Watch Your Step!

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“Watch where you’re walking,” my husband tells me repeatedly when we’re out for a stroll. For good reason. I’ve paid a steep price for not watching my step.  I like to think I’d learned to do so, after a few bad spills over the years that resulted in a badly sprained ankle, a slightly fractured elbow, a badly split lip,  scraped hands and knees and outright public humiliation.  The spills were all a result of my tendency while in motion to look around at my surroundings rather than to pay attention to what might be directly in front of me.

I’ve paid a steep price for not watching my step.  I like to think I’d learned to do so, after a few bad spills over the years that resulted in a badly sprained ankle, a slightly fractured elbow, a badly split lip,  scraped hands and knees and outright public humiliation.  The spills were all a result of my tendency while in motion to look around at my surroundings rather than to pay attention to what might be directly in front of me.

Several years ago my husband even presented me with a fine cartoon from our cartoonist friend Peter Steiner, highlighting the different approaches he and I have when we’re walking.

On Saturday night, we attended a jazz concert in a nearby town.  It was held in an old theatre that had been converted into a small performance venue.  I left my seat to go into the small lobby to purchase a glass of wine. On my way back into the theatre, I did “it” again. Distracted by the details of the space, I neglected to see one step directly in front of me.  I neglected to see the watch your step sign directly to the side of the step.  I neglected to see the yellow tape that lined the edge of the step to ensure that patrons would see the it.  I neglected to see the ramp at the side of the step, poised as an alternative route.  If the walls had been lined with photographs of the other unwitting patrons whose actions had prompted those warnings, I might have paid more attention.

In other words, looking anywhere but where I was walking, I tripped over the single step.  The wine and its contents went flying a little faster than my body did.  I remember hearing a collective oh!!!! from the people who were in the lobby as I fell. I instinctively held out my arm to brake my fall.  I felt my shoe jam into my foot.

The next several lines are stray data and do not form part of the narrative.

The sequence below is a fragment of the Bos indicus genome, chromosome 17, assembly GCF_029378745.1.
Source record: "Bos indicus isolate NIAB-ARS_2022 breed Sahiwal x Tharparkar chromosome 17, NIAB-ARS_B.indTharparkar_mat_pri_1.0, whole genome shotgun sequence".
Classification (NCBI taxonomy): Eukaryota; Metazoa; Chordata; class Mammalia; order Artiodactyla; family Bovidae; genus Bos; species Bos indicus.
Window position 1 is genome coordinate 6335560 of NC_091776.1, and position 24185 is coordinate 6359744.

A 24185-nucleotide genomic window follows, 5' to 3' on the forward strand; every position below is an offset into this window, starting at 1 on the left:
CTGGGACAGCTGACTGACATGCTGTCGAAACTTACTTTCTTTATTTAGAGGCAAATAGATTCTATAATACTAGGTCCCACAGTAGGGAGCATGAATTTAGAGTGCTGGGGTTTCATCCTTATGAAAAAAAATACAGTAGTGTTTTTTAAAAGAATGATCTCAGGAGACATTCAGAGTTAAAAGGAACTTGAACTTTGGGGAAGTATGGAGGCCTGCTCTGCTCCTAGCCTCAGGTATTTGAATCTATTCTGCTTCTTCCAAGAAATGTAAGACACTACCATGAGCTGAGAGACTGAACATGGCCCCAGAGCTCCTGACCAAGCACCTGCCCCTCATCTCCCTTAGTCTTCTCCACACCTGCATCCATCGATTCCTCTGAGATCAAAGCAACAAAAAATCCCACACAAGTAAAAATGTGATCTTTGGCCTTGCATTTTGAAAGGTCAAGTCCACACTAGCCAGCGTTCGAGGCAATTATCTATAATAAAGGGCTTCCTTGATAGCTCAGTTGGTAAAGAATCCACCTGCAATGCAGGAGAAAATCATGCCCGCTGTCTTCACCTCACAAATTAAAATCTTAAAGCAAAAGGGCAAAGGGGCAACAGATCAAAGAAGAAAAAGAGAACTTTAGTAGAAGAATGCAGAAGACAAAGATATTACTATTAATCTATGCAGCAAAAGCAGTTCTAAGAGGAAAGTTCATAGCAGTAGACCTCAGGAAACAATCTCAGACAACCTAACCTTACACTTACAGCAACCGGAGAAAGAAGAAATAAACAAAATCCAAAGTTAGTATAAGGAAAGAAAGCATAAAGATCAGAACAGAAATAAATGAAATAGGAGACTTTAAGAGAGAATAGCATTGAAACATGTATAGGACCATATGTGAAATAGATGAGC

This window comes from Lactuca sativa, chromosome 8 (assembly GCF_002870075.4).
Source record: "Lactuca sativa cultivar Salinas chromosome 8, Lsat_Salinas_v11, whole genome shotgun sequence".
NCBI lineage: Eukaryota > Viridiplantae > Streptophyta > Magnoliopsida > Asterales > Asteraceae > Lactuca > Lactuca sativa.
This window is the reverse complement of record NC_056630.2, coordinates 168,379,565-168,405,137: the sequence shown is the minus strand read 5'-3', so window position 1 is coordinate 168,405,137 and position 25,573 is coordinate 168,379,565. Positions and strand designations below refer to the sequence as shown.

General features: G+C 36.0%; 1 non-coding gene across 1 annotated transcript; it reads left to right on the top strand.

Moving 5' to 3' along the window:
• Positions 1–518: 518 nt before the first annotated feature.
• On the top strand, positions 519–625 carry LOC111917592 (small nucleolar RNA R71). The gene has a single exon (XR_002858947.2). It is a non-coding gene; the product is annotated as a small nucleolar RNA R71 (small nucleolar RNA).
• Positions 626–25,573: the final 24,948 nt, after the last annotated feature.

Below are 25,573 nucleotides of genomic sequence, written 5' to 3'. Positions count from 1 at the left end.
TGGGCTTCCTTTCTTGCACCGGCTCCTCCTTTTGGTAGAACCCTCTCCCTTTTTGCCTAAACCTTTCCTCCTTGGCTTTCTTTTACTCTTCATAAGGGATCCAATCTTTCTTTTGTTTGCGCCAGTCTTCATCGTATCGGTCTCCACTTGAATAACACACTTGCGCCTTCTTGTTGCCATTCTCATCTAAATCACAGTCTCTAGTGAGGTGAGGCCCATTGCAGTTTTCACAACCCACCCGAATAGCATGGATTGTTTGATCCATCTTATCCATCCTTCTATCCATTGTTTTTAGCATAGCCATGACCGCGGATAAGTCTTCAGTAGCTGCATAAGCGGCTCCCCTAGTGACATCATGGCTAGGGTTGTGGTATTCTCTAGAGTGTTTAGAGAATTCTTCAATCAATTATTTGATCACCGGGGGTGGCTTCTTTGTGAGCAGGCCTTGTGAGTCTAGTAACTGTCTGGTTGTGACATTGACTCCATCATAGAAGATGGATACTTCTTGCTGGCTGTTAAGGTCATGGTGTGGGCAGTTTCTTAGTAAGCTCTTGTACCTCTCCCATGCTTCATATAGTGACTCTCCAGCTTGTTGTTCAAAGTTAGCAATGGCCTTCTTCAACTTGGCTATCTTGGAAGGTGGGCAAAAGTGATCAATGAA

Now that I’m an expert at tripping, I’m here to report, all you feel immediately when your body goes out of control is stunned.  A body inventory quickly follows.

Each time I’ve fallen, well-meaning people gather to help me well before I’m ready to accept help.  There’s a need after such an indignity to just sit for a few minutes to personally assess the situation.  Kind people immediately begin to bombard me with questions that I’m not ready to consider.  Shall we call a doctor?  Can I help you get up?  No, thank you.  I just need to gather my wits again.

Long story short, I was a bit banged up, with a painful arm and wrist, but I was basically ok.  I requested some ice for my arm and returned to the theatre to watch the concert for an hour or so.

The next morning my daughter kindly said to me, “Mom, I don’t want you to think this happened because you’re older.  You’ve been doing this for decades!”

My husband added, “And you know the first thing she said to me after she hobbled out of the theatre?  Look at the moon!!”

Old habits die-hard.

2 Comments Add yours

  1. Judi Wallner says:

    Dianne, so happy that you weren’t seriously hurt….those spilling wine and staring people are punishments in themselves. Every fall that I’ve taken has been just as you described…much more interesting scenery/people than stone steps. I’ve looked at my calendar and feel that I’ll know more after I see the special cardiologist on Friday. Hope that all is meeting your expectations with the dancers…Miss you and can’t wait to see you. Many hugs, J >

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  2. novaloverro says:

    That’s what I love about you – you are always looking beyond the obvious to see and bring beauty into the lives of others. Sometimes there is a price to pay for our desire to do that – glad it wasn’t too high a price! And I hope Danny went and got you another glass of wine! Love you

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